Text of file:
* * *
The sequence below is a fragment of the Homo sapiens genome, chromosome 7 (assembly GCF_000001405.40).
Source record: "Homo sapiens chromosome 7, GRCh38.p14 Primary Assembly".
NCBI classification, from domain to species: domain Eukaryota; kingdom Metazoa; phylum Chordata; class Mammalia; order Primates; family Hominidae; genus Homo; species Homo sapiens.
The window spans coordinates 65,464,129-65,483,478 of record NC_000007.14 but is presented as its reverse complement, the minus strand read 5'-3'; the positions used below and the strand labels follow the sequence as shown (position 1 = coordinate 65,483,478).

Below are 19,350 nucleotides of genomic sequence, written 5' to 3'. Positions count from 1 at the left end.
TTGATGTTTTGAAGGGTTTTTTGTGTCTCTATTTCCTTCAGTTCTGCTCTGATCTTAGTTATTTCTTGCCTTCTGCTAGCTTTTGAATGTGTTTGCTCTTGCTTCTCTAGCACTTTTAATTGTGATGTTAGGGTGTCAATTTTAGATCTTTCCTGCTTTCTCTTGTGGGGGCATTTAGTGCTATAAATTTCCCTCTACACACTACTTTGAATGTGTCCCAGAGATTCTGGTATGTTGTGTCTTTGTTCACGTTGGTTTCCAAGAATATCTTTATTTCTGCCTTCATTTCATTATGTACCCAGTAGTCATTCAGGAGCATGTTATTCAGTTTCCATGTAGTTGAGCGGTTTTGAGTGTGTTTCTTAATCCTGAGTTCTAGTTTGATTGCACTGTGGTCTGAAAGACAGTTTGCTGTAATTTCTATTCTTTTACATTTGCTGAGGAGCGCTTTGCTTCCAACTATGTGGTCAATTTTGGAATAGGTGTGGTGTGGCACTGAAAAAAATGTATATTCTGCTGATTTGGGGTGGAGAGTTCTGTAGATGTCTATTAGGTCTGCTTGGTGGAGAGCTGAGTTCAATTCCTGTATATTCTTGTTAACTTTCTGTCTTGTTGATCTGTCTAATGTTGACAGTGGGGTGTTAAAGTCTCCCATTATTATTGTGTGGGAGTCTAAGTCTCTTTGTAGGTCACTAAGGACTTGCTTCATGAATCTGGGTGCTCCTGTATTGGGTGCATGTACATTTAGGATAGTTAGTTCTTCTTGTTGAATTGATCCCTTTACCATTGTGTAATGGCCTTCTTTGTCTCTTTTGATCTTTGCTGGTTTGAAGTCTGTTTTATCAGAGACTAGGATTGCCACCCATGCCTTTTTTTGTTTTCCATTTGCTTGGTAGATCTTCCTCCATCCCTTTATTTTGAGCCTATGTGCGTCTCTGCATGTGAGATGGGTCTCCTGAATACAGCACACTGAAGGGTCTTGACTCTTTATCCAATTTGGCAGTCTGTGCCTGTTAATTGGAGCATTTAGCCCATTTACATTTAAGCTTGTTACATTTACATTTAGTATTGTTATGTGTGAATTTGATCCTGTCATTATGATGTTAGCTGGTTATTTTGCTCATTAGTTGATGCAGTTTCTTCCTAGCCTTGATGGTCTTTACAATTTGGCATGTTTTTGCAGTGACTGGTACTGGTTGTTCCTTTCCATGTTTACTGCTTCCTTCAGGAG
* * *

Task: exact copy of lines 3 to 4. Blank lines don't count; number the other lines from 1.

NCBI classification, from domain to species: domain Eukaryota; kingdom Metazoa; phylum Chordata; class Mammalia; order Primates; family Hominidae; genus Homo; species Homo sapiens.
The window spans coordinates 65,464,129-65,483,478 of record NC_000007.14 but is presented as its reverse complement, the minus strand read 5'-3'; the positions used below and the strand labels follow the sequence as shown (position 1 = coordinate 65,483,478).